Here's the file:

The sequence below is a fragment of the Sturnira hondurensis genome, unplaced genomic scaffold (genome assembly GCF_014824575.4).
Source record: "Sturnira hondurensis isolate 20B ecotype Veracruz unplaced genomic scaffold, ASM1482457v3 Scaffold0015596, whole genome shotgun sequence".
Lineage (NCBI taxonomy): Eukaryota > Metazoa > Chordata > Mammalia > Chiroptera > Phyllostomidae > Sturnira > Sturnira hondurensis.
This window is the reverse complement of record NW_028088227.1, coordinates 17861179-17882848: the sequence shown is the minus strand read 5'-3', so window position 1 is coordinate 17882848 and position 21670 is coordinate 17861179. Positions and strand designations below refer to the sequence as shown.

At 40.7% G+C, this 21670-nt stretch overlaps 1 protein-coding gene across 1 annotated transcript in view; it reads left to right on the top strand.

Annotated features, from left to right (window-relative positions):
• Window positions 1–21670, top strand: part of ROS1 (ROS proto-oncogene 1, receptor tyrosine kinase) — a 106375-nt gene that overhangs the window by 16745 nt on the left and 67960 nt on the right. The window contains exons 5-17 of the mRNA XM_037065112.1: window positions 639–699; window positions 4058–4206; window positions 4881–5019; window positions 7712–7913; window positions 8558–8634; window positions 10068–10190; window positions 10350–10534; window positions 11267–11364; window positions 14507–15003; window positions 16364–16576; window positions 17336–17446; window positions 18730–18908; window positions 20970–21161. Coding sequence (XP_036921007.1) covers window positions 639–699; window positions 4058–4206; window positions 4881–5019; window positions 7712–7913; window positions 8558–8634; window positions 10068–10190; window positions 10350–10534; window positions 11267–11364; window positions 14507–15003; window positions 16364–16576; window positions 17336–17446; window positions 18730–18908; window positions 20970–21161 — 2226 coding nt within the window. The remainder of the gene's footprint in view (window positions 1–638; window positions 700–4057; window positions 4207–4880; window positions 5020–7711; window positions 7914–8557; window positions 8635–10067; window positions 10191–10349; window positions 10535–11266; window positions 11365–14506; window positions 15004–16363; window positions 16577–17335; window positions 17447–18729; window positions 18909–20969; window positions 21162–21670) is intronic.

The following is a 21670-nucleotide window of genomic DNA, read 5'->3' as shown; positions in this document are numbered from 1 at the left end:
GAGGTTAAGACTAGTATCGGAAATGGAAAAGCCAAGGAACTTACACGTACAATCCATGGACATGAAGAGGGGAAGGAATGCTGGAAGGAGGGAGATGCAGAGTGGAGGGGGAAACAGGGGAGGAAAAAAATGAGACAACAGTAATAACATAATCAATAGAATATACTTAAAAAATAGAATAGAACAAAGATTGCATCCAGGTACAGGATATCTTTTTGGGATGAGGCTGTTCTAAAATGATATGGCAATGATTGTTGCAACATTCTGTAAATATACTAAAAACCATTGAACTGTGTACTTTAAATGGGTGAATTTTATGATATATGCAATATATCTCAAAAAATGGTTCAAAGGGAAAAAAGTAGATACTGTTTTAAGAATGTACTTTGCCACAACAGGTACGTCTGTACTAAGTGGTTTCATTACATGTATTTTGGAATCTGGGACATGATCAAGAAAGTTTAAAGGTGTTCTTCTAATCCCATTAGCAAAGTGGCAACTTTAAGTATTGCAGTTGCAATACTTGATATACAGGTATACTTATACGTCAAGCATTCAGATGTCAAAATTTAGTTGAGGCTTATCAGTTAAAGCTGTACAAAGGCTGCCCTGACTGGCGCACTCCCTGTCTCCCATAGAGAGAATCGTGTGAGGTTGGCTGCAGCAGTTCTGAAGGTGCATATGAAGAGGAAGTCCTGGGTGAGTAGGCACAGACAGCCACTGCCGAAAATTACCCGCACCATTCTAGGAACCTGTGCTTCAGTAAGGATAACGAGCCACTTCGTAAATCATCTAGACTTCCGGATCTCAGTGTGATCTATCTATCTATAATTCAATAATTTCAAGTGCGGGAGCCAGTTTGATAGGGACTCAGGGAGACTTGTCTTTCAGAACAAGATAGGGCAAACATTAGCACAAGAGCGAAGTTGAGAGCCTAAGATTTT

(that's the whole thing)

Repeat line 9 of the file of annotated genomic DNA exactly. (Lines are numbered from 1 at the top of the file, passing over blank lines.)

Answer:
GAGGTTAAGACTAGTATCGGAAATGGAAAAGCCAAGGAACTTACACGTACAATCCATGGACATGAAGAGGGGAAGGAATGCTGGAAGGAGGGAGATGCAGAGTGGAGGGGGAAACAGGGGAGGAAAAAAATGAGACAACAGTAATAACATAATCAATAGAATATACTTAAAAAATAGAATAGAACAAAGATTGCATCCAGGTACAGGATATCTTTTTGGGATGAGGCTGTTCTAAAATGATATGGCAATGATTGTTGCAACATTCTGTAAATATACTAAAAACCATTGAACTGTGTACTTTAAATGGGTGAATTTTATGATATATGCAATATATCTCAAAAAATGGTTCAAAGGGAAAAAAGTAGATACTGTTTTAAGAATGTACTTTGCCACAACAGGTACGTCTGTACTAAGTGGTTTCATTACATGTATTTTGGAATCTGGGACATGATCAAGAAAGTTTAAAGGTGTTCTTCTAATCCCATTAGCAAAGTGGCAACTTTAAGTATTGCAGTTGCAATACTTGATATACAGGTATACTTATACGTCAAGCATTCAGATGTCAAAATTTAGTTGAGGCTTATCAGTTAAAGCTGTACAAAGGCTGCCCTGACTGGCGCACTCCCTGTCTCCCATAGAGAGAATCGTGTGAGGTTGGCTGCAGCAGTTCTGAAGGTGCATATGAAGAGGAAGTCCTGGGTGAGTAGGCACAGACAGCCACTGCCGAAAATTACCCGCACCATTCTAGGAACCTGTGCTTCAGTAAGGATAACGAGCCACTTCGTAAATCATCTAGACTTCCGGATCTCAGTGTGATCTATCTATCTATAATTCAATAATTTCAAGTGCGGGAGCCAGTTTGATAGGGACTCAGGGAGACTTGTCTTTCAGAACAAGATAGGGCAAACATTAGCACAAGAGCGAAGTTGAGAGCCTAAGATTTT